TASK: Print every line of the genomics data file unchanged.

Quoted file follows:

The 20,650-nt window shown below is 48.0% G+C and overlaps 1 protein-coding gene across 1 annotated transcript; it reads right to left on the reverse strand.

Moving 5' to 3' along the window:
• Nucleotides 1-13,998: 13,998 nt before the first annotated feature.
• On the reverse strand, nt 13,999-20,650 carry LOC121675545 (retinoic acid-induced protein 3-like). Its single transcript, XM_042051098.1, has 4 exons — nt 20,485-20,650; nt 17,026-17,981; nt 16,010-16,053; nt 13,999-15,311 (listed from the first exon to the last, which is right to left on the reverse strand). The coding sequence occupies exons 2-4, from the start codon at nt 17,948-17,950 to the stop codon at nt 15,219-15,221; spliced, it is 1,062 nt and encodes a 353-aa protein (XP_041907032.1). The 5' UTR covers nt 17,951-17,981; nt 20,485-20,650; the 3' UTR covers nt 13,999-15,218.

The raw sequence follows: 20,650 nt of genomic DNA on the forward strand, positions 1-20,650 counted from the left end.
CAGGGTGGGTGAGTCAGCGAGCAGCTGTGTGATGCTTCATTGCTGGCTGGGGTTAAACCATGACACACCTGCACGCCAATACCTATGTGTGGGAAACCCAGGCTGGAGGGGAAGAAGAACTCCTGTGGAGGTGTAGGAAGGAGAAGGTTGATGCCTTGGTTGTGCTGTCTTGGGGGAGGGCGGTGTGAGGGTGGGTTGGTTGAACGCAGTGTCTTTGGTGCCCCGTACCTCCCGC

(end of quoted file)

The 20,650-nt window shown below is 48.0% G+C and overlaps 1 protein-coding gene across 1 annotated transcript; it reads right to left on the reverse strand.

Moving 5' to 3' along the window:
• Nucleotides 1-13,998: 13,998 nt before the first annotated feature.
• On the reverse strand, nt 13,999-20,650 carry LOC121675545 (retinoic acid-induced protein 3-like). Its single transcript, XM_042051098.1, has 4 exons — nt 20,485-20,650; nt 17,026-17,981; nt 16,010-16,053; nt 13,999-15,311 (listed from the first exon to the last, which is right to left on the reverse strand). The coding sequence occupies exons 2-4, from the start codon at nt 17,948-17,950 to the stop codon at nt 15,219-15,221; spliced, it is 1,062 nt and encodes a 353-aa protein (XP_041907032.1). The 5' UTR covers nt 17,951-17,981; nt 20,485-20,650; the 3' UTR covers nt 13,999-15,218.

The raw sequence follows: 20,650 nt of genomic DNA on the forward strand, positions 1-20,650 counted from the left end.
CAGGGTGGGTGAGTCAGCGAGCAGCTGTGTGATGCTTCATTGCTGGCTGGGGTTAAACCATGACACACCTGCACGCCAATACCTATGTGTGGGAAACCCAGGCTGGAGGGGAAGAAGAACTCCTGTGGAGGTGTAGGAAGGAGAAGGTTGATGCCTTGGTTGTGCTGTCTTGGGGGAGGGCGGTGTGAGGGTGGGTTGGTTGAACGCAGTGTCTTTGGTGCCCCGTACCTCCCGC